- Series: Dover Books on Mathematics
- Paperback: 399 pages
- Publisher: Dover Publications; 2nd Revised ed. edition (June 1, 1971)
- Language: English
- ISBN-10: 0486227294
- ISBN-13: 978-0486227290
- Product Dimensions: 5.4 x 0.9 x 8.5 inches
- Shipping Weight: 12.8 ounces (View shipping rates and policies)
- Average Customer Review: 11 customer reviews
- Amazon Best Sellers Rank: #1,225,385 in Books (See Top 100 in Books)
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Practical Statistics Simply Explained (Dover Books on Mathematics) 2nd Revised ed. Edition
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What to make of all these five star reviews praise the book for not taking calculator "short-cuts"? This all seems a bit like - what to call it - the Luddite approach. I wonder how many readers are actually going to use the tables for squares and square roots at the back of the book! There is absolutely no reason to do so if you understand the concept and possess a calculator. I defy anyone to give me a sensible argument not to ignore them! I can understand why Langley put the tables in here: The book was originally published in 1968! But these reviews were not. They were all written on electronic computers!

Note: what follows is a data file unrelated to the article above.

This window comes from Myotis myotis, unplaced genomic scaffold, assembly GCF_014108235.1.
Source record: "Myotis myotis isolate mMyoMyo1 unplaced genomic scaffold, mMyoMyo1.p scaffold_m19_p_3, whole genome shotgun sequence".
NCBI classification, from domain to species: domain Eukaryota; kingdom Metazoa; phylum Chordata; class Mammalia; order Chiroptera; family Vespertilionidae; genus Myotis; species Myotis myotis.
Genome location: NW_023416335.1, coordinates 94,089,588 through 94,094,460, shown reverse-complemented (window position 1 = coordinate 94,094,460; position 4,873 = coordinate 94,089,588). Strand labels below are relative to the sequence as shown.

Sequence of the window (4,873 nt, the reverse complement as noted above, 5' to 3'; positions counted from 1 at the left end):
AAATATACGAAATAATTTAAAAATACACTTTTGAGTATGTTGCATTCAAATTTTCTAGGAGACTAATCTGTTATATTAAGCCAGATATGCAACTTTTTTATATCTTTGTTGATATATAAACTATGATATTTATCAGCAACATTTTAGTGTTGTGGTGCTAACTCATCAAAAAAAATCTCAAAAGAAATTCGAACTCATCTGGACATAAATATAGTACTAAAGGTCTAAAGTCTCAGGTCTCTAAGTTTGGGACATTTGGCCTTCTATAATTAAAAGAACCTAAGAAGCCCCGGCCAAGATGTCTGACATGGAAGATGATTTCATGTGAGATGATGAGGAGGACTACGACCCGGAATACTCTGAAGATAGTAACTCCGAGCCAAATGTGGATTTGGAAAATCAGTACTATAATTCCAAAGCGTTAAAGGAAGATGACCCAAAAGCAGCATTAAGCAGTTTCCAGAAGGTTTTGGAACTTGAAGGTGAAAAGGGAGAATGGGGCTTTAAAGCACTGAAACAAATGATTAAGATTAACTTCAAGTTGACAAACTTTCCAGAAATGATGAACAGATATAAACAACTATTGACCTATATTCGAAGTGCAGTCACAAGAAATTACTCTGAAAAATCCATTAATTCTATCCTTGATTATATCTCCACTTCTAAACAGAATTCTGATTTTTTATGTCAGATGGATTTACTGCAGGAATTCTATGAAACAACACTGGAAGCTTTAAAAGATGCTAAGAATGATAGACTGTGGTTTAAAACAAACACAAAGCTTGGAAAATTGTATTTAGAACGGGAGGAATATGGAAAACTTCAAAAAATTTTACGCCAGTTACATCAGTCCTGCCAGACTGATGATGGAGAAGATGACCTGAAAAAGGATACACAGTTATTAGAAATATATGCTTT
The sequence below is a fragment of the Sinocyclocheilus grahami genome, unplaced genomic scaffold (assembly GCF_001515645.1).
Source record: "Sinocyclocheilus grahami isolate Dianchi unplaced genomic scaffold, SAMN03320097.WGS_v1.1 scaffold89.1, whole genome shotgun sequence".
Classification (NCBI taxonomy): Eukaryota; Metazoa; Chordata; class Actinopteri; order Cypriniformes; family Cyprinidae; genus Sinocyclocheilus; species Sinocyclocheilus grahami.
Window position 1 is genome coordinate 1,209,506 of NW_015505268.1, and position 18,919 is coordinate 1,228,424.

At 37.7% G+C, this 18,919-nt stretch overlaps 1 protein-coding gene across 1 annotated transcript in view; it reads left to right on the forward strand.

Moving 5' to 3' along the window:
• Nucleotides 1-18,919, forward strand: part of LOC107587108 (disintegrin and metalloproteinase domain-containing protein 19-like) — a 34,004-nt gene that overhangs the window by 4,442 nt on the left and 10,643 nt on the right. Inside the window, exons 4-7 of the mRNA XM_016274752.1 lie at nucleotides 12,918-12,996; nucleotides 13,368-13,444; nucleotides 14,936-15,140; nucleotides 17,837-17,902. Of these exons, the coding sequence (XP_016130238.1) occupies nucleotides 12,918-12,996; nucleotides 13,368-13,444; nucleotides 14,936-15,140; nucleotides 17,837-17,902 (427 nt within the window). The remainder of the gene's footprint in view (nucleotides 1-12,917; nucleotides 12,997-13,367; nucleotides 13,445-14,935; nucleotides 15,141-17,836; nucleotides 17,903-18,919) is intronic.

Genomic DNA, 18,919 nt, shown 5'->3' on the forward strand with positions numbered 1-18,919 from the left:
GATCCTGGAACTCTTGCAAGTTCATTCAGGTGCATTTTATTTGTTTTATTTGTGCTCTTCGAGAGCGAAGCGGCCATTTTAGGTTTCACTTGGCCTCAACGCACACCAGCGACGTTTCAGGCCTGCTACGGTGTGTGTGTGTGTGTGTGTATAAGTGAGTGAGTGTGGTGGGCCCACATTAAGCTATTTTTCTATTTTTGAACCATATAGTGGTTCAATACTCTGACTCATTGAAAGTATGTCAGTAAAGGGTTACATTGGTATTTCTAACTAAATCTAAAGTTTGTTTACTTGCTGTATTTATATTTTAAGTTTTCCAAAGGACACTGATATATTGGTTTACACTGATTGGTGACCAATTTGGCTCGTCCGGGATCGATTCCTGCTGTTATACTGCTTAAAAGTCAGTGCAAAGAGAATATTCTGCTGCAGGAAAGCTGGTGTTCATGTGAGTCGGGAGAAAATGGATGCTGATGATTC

OK, you get the idea. Langley is a fun author - Some of his fictitious example problems made me laugh out loud! - And you can learn statistics, of a sort, through this book. But, really, unless you want to smash all calculators and the computer from which you are reading this review and hie yourself back to the Neolithic age, reading the book by candlelight, in order to determine if the difference in the number of antelope you've speared this year has statistical significance, I suggest you buy something more, ahem, 21st Century.
This book really does have some great advice and suggestions, and contains mainly nonparametric tests, as the author had thought that such simple tests were safer for beginners, although encouraged further reading. Formulae and tables for all the tests are provided. More modern overviews such as Charles Whelan's Naked Statistics or something still light but with more statistical formulae such as Neil Salkind's Statistics for People Who (think they) Hate Statistics (just be careful with Excel, especially prior to 2010) are available. Langley's book is still good for starting out with.
Most recent customer reviews
This book is very easy to read, very enjoyable even, but I find it a little verbose (not that this is necessarily a...Read more